Not a single one of those journals explicitly focuses on paleontology. Last time I checked, we paleontologists like to think of ourselves as evolutionary biologists. Time and time again, we lament how we're not allowed a place at "The High Table" of evolutionary thought, and how paleontology is viewed as largely irrelevant by the "people who matter." So why weren't any paleontology publications on this list? Will we see any on the list in the near future?
The article in The American Naturalist gives a good run-down of the arguments for sharing data, so I'll only briefly summarize them here:
- It allows reproducibility of analyses.
- It allows others to build upon your work more easily.
- Papers that release their data may get cited more frequently.
- The data will be lost to science otherwise.
- It's the right thing to do.
- This would only request the release of data directly relevant to the study. Not your pages and pages of raw notes. Just that Excel spreadsheet that you already generated on your way to the analysis. Seriously. It's not a lot of extra work, if any.
- This is not requesting the digitization and distribution of video, CT scan, or similarly large and unwieldy data (although that would be nice in the future).
- No, it does not mandate the release of locality data, or similarly privileged information.
- The policy does not require immediate release of the data, if there's a good reason (i.e., another pending publication) to do so. I'm not sure I entirely support this (if you're publishing the analysis, you should publish the data), but I understand it as a necessary compromise to get more individuals on board. I won't let the perfect be the enemy of the good.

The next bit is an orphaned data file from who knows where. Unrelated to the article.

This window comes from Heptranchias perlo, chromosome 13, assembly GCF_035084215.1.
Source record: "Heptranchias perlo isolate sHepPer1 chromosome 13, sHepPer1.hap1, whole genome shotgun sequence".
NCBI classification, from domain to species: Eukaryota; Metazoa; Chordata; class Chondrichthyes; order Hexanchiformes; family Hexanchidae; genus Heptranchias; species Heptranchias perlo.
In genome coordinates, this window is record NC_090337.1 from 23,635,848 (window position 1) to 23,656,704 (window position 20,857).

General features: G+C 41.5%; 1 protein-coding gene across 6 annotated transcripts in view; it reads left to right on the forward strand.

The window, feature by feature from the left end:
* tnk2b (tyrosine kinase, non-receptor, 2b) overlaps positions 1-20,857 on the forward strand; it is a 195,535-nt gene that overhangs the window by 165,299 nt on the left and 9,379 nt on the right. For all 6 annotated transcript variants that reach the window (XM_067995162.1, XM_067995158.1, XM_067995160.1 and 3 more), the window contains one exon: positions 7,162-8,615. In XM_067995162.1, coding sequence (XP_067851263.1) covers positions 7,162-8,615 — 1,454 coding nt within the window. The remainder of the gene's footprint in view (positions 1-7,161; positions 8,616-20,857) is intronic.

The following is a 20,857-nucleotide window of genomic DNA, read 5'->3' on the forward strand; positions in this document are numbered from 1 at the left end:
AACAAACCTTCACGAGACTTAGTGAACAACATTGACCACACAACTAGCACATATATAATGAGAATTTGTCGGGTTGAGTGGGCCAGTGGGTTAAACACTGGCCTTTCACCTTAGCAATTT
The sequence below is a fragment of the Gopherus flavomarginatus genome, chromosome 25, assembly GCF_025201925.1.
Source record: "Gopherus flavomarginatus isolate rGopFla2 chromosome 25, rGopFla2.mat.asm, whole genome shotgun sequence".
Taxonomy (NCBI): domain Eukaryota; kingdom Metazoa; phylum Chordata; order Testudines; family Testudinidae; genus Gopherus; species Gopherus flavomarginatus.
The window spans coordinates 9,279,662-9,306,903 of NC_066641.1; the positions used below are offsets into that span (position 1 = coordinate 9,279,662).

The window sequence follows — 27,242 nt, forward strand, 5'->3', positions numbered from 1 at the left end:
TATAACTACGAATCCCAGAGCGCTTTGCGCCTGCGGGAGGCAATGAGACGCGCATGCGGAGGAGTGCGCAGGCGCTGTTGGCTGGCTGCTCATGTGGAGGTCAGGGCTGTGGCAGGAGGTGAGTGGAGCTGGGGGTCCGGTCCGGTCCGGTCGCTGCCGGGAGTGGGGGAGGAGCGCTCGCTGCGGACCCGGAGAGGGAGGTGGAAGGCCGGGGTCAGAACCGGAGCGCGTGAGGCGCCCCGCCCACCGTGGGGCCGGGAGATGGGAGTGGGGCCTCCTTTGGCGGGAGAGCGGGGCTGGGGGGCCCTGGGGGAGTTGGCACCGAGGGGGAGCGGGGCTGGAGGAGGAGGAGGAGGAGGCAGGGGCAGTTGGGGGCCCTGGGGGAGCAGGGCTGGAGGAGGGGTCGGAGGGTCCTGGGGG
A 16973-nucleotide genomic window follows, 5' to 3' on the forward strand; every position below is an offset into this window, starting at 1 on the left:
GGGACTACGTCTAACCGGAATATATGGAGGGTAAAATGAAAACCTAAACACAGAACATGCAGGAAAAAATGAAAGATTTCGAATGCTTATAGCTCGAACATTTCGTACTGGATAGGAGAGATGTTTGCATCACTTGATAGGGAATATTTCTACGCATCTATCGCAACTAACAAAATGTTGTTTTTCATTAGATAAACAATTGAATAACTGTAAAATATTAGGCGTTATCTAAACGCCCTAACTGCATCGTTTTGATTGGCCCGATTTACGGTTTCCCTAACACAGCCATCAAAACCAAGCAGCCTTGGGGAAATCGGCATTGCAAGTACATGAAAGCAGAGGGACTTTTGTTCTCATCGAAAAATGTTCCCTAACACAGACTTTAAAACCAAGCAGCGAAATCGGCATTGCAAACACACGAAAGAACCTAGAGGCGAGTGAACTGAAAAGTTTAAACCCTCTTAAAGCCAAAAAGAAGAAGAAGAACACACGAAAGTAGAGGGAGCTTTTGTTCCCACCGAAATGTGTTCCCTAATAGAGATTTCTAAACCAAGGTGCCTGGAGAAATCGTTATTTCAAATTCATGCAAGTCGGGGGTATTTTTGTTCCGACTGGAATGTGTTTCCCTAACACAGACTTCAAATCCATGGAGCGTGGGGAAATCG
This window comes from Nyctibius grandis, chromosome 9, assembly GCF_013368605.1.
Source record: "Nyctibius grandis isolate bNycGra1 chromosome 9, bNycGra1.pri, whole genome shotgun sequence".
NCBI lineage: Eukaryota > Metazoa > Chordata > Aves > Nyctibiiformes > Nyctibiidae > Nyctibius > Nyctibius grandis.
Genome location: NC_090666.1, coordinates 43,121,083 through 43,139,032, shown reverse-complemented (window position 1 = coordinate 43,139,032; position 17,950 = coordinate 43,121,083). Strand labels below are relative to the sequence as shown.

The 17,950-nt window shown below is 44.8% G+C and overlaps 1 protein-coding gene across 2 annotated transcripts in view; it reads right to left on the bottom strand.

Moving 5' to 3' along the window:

Look. Amateur hour is over. If we want to play in the big leagues, we have to start acting like a real science. Real science is reproducible. Real science is data-driven. Real science involves sharing data. Yes, I know it's hard. It's new. We haven't done things this way before. There are potential problems. Not everyone is adopting it quickly. But if we always wait five years to "see what happens," we paleontologists quite frankly don't deserve a place at the High Table. Let's be leaders, not followers.
Piwowar, H. A., R. S. Day, and D. B. Fridsma. (2007). Sharing detailed research data is associated with increased citation rate. PLoS ONE 2(3):e308, DOI: 10.1371/journal.pone.0000308.
Whitlock, M., McPeek, M., Rausher, M., Rieseberg, L., & Moore, A. (2010). Data archiving. The American Naturalist, 175 (2), 145-146 DOI: 10.1086/650340
For previous posts on data sharing in paleontology, see here and here. Want to get involved? Spread the word. Talk to your local journal editor. Let the people who count know what you think.